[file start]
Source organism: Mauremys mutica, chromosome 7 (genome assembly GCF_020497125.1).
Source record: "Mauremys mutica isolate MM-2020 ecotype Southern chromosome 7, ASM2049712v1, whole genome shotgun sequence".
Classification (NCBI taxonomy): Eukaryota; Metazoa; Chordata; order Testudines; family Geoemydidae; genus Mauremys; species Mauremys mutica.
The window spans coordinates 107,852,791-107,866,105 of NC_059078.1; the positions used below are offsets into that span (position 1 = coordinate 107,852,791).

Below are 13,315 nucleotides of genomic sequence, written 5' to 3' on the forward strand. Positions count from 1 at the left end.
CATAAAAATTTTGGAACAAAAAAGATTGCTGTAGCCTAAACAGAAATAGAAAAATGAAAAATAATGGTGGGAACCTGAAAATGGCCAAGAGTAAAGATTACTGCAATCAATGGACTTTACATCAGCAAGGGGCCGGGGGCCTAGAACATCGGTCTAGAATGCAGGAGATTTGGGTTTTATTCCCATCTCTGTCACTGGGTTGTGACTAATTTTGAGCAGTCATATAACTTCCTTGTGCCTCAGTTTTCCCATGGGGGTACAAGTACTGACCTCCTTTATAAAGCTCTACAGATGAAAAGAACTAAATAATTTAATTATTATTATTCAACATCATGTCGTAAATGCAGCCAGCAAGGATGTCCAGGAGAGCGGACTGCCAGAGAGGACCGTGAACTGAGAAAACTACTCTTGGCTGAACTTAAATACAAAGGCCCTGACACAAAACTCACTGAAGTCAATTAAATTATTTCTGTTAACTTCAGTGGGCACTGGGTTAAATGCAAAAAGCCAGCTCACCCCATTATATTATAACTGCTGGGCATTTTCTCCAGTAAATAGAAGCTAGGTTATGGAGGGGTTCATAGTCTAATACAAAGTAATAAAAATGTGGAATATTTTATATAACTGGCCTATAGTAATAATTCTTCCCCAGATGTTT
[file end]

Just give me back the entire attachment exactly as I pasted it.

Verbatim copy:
Source organism: Mauremys mutica, chromosome 7 (genome assembly GCF_020497125.1).
Source record: "Mauremys mutica isolate MM-2020 ecotype Southern chromosome 7, ASM2049712v1, whole genome shotgun sequence".
Classification (NCBI taxonomy): Eukaryota; Metazoa; Chordata; order Testudines; family Geoemydidae; genus Mauremys; species Mauremys mutica.
The window spans coordinates 107,852,791-107,866,105 of NC_059078.1; the positions used below are offsets into that span (position 1 = coordinate 107,852,791).

Below are 13,315 nucleotides of genomic sequence, written 5' to 3' on the forward strand. Positions count from 1 at the left end.
CATAAAAATTTTGGAACAAAAAAGATTGCTGTAGCCTAAACAGAAATAGAAAAATGAAAAATAATGGTGGGAACCTGAAAATGGCCAAGAGTAAAGATTACTGCAATCAATGGACTTTACATCAGCAAGGGGCCGGGGGCCTAGAACATCGGTCTAGAATGCAGGAGATTTGGGTTTTATTCCCATCTCTGTCACTGGGTTGTGACTAATTTTGAGCAGTCATATAACTTCCTTGTGCCTCAGTTTTCCCATGGGGGTACAAGTACTGACCTCCTTTATAAAGCTCTACAGATGAAAAGAACTAAATAATTTAATTATTATTATTCAACATCATGTCGTAAATGCAGCCAGCAAGGATGTCCAGGAGAGCGGACTGCCAGAGAGGACCGTGAACTGAGAAAACTACTCTTGGCTGAACTTAAATACAAAGGCCCTGACACAAAACTCACTGAAGTCAATTAAATTATTTCTGTTAACTTCAGTGGGCACTGGGTTAAATGCAAAAAGCCAGCTCACCCCATTATATTATAACTGCTGGGCATTTTCTCCAGTAAATAGAAGCTAGGTTATGGAGGGGTTCATAGTCTAATACAAAGTAATAAAAATGTGGAATATTTTATATAACTGGCCTATAGTAATAATTCTTCCCCAGATGTTT